KABUL: Poppy cultivation and opium production have fallen by 95 percent in Afghanistan since Taliban authorities banned poppy cultivation, according to a UN report released on Sunday.
Taliban officials have vowed to end illegal drug production in Afghanistan since returning to power in 2021, and in April 2022 they banned the cultivation of the poppy plant, from which opium and heroin are made.
The report by the United Nations Office on Drugs and Crime (UNODC) found that poppy cultivation decreased by an estimated 95 percent, from 233,000 hectares (575,755 acres) at the end of 2022 to 10,800 hectares (575,755 acres) in 2023.
Opium production continued in the same way, decreasing from 6,200 tons to 333 tons in 2023.
This year’s estimated harvest is 24-38 tonnes, compared to 350-580 tonnes of exportable heroin last year.
The UNODC has warned of the “potential humanitarian consequences for many vulnerable rural communities” of the sudden contraction in Afghanistan’s opium economy as growers are forced to turn to far less lucrative alternative crops.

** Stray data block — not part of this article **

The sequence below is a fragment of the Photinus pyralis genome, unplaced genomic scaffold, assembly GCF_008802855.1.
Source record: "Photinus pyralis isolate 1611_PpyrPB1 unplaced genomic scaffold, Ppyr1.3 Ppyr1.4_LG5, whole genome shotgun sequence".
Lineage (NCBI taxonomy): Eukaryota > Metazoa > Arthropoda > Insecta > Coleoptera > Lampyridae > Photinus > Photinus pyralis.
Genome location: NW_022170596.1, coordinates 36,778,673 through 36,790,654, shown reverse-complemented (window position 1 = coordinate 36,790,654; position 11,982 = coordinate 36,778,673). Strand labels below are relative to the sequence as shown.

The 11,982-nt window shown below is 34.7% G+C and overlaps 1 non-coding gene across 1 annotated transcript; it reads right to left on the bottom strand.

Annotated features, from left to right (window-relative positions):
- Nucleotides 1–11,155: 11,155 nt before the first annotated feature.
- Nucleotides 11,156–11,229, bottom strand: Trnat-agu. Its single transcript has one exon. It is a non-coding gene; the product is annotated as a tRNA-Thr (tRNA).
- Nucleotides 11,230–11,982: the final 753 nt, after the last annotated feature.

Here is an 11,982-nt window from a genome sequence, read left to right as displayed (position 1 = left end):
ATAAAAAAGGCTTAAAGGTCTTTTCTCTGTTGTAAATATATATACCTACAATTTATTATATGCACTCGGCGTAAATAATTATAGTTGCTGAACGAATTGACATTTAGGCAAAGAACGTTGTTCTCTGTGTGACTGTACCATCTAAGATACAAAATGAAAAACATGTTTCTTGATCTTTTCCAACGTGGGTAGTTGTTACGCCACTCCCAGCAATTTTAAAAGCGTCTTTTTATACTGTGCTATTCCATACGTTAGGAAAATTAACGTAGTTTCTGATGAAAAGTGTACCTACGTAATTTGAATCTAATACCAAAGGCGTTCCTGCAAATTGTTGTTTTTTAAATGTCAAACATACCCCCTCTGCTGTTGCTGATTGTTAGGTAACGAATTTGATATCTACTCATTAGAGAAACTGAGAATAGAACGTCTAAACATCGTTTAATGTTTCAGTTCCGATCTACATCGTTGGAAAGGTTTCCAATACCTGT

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Farmer incomes, estimated at $1.36 billion in 2022, have fallen 92 percent this year to $110 million, according to UNODC, and this loss is expected to affect the country’s already struggling economy more broadly.
Last year, poppy plants accounted for almost a third of total agricultural production by value in Afghanistan, the world’s leading producer.
“Today, the people of Afghanistan need urgent humanitarian assistance to recover from the shock of income loss and save lives,” UNODC Executive Director Ghada Waly said in a statement.
“They need a lot more water for all other production, like cotton, wheat,” while the country has experienced “three years of drought in a row,” he said at a briefing on the report.
The Afghan interior ministry’s narcotics department said it agreed “to a certain extent” with the UNODC report’s estimates of the area under poppy cultivation.
However, other elements of the report, such as opium production and socio-economic data, were ignored because they were not based on field-based research but relied on satellite images and previous year data.
news source (www.brecorder.com)